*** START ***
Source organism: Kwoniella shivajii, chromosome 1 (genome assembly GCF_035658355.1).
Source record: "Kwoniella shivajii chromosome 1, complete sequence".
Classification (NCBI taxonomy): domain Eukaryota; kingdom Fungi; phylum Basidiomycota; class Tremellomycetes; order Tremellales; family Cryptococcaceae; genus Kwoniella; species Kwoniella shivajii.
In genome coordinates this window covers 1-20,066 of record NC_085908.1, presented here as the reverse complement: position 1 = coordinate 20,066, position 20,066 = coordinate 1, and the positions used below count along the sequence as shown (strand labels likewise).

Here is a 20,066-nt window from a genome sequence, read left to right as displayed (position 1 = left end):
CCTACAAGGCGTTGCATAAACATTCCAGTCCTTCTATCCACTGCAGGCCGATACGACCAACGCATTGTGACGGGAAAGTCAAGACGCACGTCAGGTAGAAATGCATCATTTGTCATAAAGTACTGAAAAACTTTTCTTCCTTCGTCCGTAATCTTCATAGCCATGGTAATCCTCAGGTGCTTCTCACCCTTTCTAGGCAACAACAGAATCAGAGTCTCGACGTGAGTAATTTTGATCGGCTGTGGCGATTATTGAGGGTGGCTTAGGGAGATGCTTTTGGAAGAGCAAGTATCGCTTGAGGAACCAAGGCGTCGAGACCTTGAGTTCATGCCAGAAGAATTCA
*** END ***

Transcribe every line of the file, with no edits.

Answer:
Source organism: Kwoniella shivajii, chromosome 1 (genome assembly GCF_035658355.1).
Source record: "Kwoniella shivajii chromosome 1, complete sequence".
Classification (NCBI taxonomy): domain Eukaryota; kingdom Fungi; phylum Basidiomycota; class Tremellomycetes; order Tremellales; family Cryptococcaceae; genus Kwoniella; species Kwoniella shivajii.
In genome coordinates this window covers 1-20,066 of record NC_085908.1, presented here as the reverse complement: position 1 = coordinate 20,066, position 20,066 = coordinate 1, and the positions used below count along the sequence as shown (strand labels likewise).

Here is a 20,066-nt window from a genome sequence, read left to right as displayed (position 1 = left end):
CCTACAAGGCGTTGCATAAACATTCCAGTCCTTCTATCCACTGCAGGCCGATACGACCAACGCATTGTGACGGGAAAGTCAAGACGCACGTCAGGTAGAAATGCATCATTTGTCATAAAGTACTGAAAAACTTTTCTTCCTTCGTCCGTAATCTTCATAGCCATGGTAATCCTCAGGTGCTTCTCACCCTTTCTAGGCAACAACAGAATCAGAGTCTCGACGTGAGTAATTTTGATCGGCTGTGGCGATTATTGAGGGTGGCTTAGGGAGATGCTTTTGGAAGAGCAAGTATCGCTTGAGGAACCAAGGCGTCGAGACCTTGAGTTCATGCCAGAAGAATTCA